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COLUMBUS — One of the Big Ten’s most bitter and entertaining recent rivalries is not dead yet.
Earlier this week, Ohio State coach and psychology major Urban Meyer anointed three-time defending league champion Wisconsin the "kings" of the conference. To which Buckeyes cornerback Bradley Roby replied: Say what?
"We know we're the kings," he said. "Simple as that."
That’s why Roby said it was so painful watching — or, more accurately, not watching — the Badgers represent the Leaders Division by default in the conference championship game last year. Ohio State had beaten Wisconsin and everyone else in its path, only to be banished from the postseason.
Saturday night, in a showdown Roby and his teammates have impatiently awaited for months, the fourth-ranked Buckeyes will attempt to once and for all depose No. 23 Wisconsin.
"When somebody takes what's yours, you’re obviously not going to be happy about it," Roby said. "Next time you see him, there's going to be a fight."
Enjoy it while it lasts. Saturday’s bout at Ohio Stadium will be the last of its kind.
The Buckeyes (4-0) and Badgers (3-1) are not only headed off to different divisions in a realigned 14-team conference next season — their next regular-season meeting not coming until 2016 — but the Buckeyes’ leading villain will no longer be on the opposite sideline.
Bret Bielema is now at Arkansas, replaced in Madison by one of Meyer’s closest friends, Gary Andersen.
Meyer laughed when he was asked this week if he missed Bielema.
"No, I’m good with Gary," he said.
Bielema’s reply to ESPN: "The feeling’s mutual."
That’s why the rivalry was so much fun. Or one reason. The games weren’t bad, either. A matchup once as lopsided as any in the nation — Ohio State beat Wisconsin 21 straight times from 1960 to 1980 — had become the Buckeyes second-most anticipated annual game.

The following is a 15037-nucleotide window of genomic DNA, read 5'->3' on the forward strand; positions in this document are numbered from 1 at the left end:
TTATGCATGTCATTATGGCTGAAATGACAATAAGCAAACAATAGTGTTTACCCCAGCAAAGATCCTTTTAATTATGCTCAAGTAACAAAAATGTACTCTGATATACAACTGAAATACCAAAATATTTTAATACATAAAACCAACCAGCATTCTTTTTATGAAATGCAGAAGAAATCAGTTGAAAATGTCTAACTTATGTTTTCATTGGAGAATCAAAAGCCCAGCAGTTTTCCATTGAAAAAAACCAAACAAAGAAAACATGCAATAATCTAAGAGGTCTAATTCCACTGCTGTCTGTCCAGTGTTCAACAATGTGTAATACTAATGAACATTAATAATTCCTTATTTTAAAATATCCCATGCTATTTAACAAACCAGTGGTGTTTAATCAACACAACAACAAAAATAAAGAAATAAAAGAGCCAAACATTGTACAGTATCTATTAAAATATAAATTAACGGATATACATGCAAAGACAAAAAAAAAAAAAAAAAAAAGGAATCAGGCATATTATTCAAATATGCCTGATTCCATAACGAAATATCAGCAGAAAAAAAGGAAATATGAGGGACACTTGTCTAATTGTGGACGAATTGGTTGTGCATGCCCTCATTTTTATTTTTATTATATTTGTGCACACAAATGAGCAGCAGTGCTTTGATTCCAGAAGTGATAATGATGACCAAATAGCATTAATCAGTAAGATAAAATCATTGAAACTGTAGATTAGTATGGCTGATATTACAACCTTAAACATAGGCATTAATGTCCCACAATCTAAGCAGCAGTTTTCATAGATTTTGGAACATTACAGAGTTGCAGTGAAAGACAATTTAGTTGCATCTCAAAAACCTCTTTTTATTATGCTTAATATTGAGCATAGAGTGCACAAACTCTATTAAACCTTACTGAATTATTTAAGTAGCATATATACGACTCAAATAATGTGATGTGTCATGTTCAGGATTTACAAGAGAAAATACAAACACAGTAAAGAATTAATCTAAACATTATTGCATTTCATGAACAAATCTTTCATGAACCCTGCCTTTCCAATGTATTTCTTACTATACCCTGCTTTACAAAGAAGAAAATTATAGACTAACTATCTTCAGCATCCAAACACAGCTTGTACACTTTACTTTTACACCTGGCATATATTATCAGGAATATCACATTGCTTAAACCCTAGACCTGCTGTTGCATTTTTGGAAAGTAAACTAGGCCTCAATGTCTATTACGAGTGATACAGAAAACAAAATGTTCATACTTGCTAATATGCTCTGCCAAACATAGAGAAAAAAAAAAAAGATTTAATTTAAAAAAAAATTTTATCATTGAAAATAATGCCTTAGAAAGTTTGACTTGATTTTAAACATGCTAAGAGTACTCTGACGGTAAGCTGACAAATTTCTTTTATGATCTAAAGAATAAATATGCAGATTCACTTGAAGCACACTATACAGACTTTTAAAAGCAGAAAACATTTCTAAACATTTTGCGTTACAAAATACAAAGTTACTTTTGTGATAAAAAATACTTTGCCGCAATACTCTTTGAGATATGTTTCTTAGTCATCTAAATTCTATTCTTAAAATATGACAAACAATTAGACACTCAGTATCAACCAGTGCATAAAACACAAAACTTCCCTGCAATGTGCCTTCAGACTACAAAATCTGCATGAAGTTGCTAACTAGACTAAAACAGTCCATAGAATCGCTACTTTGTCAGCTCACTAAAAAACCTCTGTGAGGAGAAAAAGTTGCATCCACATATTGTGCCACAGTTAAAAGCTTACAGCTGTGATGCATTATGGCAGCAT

Though Bielema was 1-5 against OSU, the games provided high drama. The last three meetings ended with Wisconsin dashing then-No. 1 OSU’s national title hopes, quarterback Braxton Miller heaving a game-winning touchdown pass, and Bielema fighting back tears after an overtime Buckeyes victory.
Bielema lived to tweak OSU, pouring kerosene on the rivalry at every turn.
Recall the now-SEC coach challenging Meyer’s recruiting tactics, saying last year, “We at the Big Ten don’t want to be like the SEC in any way."
Now, though the stakes remain high, the edge has softened.
Meyer still raves about his good fortune in hiring Andersen to his staff at Utah in 2004.
In Meyer’s final season in Salt Lake City before leaving for Florida, the Utes went 12-0 and became the first "BCS buster."
"He was arguably one of the most important hires I’ve ever made," Meyer said of Andersen, who spent the past four seasons at Utah State. "He took one of our weakest units, the defensive line, and just his overall presence, positive attitude, and character [made it a strength]."
Andersen declined Meyer’s invite to join him at Florida, choosing to remain at his alma mater to become defensive coordinator under Whittingham. The two remain close, talking often during the offseason.
For one week, though, the friendship is on hold. One last time, OSU and Wisconsin will fight for Big Ten supremacy as if nothing has changed.
"I can feel it around here," Meyer said of Wisconsin week. "These players know. [The Badgers] have been to the Rose Bowl three years in a row. They're the leaders of the Big Ten, they're the top dog. So it's a challenge.
"Our players get it."
MILLER TO START: Meyer said Thursday that Miller remains on course to start Saturday.
"Braxton is ready," he said on his weekly radio call-in show. "We're going to start Braxton if he has a good day of practice today."
Meyer said Miller, who sat the past two games with a sprained knee ligament, took most of the first-team reps in practice this week and called the junior star "close to or at 100 percent."